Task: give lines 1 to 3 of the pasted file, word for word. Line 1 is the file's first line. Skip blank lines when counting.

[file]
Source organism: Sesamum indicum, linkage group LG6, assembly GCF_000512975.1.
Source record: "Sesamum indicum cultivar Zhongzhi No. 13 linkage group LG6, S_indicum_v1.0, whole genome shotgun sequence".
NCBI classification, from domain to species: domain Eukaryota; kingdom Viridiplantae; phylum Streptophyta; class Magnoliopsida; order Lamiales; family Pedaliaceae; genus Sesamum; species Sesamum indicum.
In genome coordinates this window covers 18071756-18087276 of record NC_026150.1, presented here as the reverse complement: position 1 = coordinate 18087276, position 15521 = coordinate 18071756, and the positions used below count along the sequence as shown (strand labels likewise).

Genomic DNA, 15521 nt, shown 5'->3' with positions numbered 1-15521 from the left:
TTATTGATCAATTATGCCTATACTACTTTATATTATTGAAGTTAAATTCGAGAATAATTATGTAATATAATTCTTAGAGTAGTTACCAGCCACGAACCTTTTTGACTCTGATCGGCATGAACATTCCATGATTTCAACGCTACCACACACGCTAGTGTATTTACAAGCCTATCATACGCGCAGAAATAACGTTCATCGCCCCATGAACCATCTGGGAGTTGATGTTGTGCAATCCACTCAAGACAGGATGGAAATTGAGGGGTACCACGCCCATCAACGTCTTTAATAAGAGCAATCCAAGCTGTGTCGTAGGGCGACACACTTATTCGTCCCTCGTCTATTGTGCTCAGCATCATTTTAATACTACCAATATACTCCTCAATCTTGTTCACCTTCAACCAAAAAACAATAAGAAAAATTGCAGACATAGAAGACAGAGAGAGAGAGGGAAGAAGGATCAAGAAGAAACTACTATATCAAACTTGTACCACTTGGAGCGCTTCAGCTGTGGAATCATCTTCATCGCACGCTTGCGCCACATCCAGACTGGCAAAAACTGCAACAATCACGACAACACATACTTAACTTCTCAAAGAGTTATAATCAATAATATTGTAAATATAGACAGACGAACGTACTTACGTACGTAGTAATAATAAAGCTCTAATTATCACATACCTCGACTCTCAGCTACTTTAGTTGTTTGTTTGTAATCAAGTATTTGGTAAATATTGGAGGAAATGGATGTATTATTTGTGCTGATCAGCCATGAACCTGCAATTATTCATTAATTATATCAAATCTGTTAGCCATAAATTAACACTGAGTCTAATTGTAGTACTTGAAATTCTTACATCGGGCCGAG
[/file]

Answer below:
Source organism: Sesamum indicum, linkage group LG6, assembly GCF_000512975.1.
Source record: "Sesamum indicum cultivar Zhongzhi No. 13 linkage group LG6, S_indicum_v1.0, whole genome shotgun sequence".
NCBI classification, from domain to species: domain Eukaryota; kingdom Viridiplantae; phylum Streptophyta; class Magnoliopsida; order Lamiales; family Pedaliaceae; genus Sesamum; species Sesamum indicum.